Black Swan Records

By NY Times 7/31/11

Q. The liner notes for one of my albums mentions a Black Swan Records in New York. It sounds interesting. Could you tell me about the company?

A. Black Swan Records formally existed only from 1921 to its bankruptcy in 1923, but its cultural influence was profound. “By 1924, Black Swan was known not only as a pioneering black-owned business, but also as a radical experiment in black politics and culture,” David Suisman, a history professor at the University of Delaware, wrote in Humanities magazine last year.

The first major black-owned record company, it was founded by Harry H. Pace, a banking and insurance worker who had graduated valedictorian of his class at Atlanta University, where he became a disciple of one of his professors, W. E. B. Du Bois, the sociologist and founder of the N.A.A.C.P. Pace worked as the business manager of an early Du Bois journal of black ideas and culture. Later, in 1912, he met W. C. Handy, the “father of the blues,” in Memphis, and they formed the Pace & Handy Music Company, combining Pace’s business knowledge and Handy’s creative genius. In 1918, they moved Pace & Handy to the Gaiety Theater building on Broadway, which they promoted as the Home of the Blues and their company as the Leading Colored Music Publishers.

In early 1921, Pace struck out on his own, taking most of the office staff with him to found Pace Phonograph Company — its first office was in his home on West 138th Street — and starting Black Swan Records. It was aimed at recording black performers at a time when many big record companies would not. Pace’s goal was to challenge white stereotypes by recording not just comic and blues songs, but also sacred and operatic music and serious ballads. Du Bois was one of Black Swan’s directors.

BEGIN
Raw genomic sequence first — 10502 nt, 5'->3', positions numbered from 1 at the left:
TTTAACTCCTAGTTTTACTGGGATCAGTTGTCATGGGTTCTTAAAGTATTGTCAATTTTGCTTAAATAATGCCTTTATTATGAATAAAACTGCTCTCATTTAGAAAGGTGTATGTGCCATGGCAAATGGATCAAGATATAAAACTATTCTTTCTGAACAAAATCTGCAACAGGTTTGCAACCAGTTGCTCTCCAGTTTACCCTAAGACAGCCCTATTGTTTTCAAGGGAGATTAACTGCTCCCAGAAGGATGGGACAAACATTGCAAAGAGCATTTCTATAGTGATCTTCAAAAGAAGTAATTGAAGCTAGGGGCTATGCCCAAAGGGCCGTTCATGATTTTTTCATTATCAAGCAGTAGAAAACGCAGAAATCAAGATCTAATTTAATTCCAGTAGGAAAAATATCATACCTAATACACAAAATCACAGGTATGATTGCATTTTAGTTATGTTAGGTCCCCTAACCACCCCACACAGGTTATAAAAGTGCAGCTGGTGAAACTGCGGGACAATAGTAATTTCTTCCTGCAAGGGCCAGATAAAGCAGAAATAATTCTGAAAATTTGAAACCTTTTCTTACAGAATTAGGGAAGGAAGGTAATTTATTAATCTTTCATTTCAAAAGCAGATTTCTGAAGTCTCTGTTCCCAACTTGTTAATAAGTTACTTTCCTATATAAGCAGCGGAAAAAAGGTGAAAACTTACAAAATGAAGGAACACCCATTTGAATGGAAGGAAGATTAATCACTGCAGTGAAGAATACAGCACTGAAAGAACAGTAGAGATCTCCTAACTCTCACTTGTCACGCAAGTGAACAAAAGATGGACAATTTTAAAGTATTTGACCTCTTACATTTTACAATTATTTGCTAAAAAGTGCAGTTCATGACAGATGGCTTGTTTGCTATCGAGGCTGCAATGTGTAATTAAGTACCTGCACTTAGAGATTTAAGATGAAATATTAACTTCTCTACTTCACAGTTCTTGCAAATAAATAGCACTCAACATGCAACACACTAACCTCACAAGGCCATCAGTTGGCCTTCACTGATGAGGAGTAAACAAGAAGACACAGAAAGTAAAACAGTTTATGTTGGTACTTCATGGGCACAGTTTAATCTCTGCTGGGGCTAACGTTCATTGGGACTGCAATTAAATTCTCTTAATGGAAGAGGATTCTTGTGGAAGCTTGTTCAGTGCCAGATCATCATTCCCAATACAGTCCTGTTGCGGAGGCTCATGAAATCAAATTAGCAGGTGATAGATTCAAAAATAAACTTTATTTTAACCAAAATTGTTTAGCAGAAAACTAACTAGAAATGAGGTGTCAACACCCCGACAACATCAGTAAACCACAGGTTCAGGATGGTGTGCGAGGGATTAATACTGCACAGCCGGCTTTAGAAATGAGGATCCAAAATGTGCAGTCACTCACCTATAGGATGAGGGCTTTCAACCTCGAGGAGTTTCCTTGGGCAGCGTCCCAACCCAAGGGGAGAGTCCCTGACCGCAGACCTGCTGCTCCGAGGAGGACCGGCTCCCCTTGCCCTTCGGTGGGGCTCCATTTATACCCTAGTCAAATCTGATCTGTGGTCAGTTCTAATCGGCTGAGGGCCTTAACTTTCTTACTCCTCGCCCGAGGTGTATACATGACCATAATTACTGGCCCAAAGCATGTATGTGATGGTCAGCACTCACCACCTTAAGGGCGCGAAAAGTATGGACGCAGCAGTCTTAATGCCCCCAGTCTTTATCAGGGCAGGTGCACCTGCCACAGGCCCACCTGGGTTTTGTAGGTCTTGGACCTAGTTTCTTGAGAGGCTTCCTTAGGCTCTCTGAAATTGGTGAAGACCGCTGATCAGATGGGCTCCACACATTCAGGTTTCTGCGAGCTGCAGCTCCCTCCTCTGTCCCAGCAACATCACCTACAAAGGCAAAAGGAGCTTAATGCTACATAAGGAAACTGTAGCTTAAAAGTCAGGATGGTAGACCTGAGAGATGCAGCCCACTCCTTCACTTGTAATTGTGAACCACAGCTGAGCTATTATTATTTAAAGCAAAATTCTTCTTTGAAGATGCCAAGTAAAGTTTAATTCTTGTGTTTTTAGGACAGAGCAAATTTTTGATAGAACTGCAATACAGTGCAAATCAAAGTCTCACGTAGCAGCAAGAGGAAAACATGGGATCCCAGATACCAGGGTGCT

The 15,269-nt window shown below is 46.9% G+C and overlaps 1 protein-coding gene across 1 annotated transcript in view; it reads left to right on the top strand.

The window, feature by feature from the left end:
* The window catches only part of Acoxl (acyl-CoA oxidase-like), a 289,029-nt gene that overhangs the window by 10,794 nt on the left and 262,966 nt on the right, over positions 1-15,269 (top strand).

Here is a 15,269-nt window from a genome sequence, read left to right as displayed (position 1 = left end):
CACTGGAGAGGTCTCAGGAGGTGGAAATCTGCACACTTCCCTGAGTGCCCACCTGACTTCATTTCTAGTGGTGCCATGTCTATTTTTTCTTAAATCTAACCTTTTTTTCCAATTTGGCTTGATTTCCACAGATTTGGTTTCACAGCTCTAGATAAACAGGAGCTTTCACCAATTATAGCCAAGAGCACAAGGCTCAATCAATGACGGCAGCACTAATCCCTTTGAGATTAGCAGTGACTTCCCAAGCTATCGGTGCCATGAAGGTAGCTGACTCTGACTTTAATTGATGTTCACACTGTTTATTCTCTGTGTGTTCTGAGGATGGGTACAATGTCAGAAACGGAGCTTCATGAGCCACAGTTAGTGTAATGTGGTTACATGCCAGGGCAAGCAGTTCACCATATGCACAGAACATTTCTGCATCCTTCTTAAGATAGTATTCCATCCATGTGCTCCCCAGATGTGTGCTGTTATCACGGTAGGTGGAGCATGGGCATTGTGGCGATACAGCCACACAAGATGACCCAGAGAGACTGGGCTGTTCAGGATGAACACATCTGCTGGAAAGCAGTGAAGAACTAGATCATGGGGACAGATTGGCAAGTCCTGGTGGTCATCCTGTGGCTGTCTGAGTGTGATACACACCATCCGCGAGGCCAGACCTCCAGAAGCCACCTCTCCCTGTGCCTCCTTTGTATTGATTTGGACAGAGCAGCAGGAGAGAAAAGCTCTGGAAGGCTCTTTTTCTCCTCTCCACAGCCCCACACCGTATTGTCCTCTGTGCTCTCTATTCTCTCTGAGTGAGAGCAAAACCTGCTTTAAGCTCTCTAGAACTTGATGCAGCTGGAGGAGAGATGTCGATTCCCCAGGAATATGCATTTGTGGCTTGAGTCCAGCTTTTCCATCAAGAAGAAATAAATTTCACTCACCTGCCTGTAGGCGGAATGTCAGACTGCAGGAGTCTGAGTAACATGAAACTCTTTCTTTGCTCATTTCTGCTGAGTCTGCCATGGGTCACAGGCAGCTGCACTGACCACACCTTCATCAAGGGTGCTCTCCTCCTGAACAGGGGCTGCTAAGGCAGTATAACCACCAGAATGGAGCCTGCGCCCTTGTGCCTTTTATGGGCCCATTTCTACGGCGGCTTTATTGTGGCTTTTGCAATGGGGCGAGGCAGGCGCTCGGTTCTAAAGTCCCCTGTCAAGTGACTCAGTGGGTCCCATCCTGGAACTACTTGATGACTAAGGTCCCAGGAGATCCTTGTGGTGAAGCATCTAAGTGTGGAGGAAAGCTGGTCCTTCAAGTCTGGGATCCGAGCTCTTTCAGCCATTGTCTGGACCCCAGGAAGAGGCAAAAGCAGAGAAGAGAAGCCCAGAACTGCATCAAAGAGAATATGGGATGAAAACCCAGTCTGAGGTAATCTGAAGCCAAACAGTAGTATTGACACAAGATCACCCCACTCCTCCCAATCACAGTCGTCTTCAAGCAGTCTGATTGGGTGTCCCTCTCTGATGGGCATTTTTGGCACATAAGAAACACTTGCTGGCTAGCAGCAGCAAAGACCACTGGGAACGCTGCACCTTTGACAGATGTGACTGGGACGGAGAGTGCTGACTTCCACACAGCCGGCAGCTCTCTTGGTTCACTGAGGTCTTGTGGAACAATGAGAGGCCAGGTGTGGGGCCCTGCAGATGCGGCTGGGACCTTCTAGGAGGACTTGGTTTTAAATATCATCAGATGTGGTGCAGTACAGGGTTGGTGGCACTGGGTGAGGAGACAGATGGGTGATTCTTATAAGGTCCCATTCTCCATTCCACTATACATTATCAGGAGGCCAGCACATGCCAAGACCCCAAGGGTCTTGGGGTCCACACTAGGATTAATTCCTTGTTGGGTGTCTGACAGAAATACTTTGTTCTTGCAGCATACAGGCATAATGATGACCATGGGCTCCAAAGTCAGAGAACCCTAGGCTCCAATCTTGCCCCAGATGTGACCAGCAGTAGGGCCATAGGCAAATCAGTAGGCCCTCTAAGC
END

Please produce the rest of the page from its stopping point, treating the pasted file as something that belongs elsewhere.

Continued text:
The label’s name honored Elizabeth Taylor Greenfield, a 19th-century concert singer known as the Black Swan. The pianist on Black Swan’s earliest releases was Fletcher Henderson, a future big-band leader and arranger, who was also the company’s recording manager. An aspiring chemist, he had been hired by Pace & Handy as its song demonstrator.

The company’s earliest releases were fairly pedestrian until Pace signed Ethel Waters, whose recordings of “Down Home Blues” and “Oh Daddy” were a sensation. So was a vaudeville tour of Black Swan artists that Pace organized. Within a year, the label was a national one.

Black Swan was quickly a victim of its own success; it had alerted other record companies to what they were missing. White-run companies began to bid competitively for top black musicians. It also suffered from a conflict between its goals of commercial success and musical uplift.

“A paragon of middle-class decorum, music director Fletcher Henderson ensured that the music never got too hot,” Professor Suisman wrote. Black Swan passed up the opportunity to sign Bessie Smith, who made a fortune for Columbia.

“For Black Swan, blues was acceptable only to the point that it did not threaten middle-class respectability,” Professor Suisman wrote. “But, of course, this was exactly what made Bessie Smith’s music so exciting.”

By the time it folded, he noted, Black Swan had issued more than 180 records across the United States and abroad, begun the recording careers of Fletcher Henderson, Ethel Waters, Trixie Smith and Alberta Hunter, and given many other musicians an opportunity to record. It also woke up the music business. 



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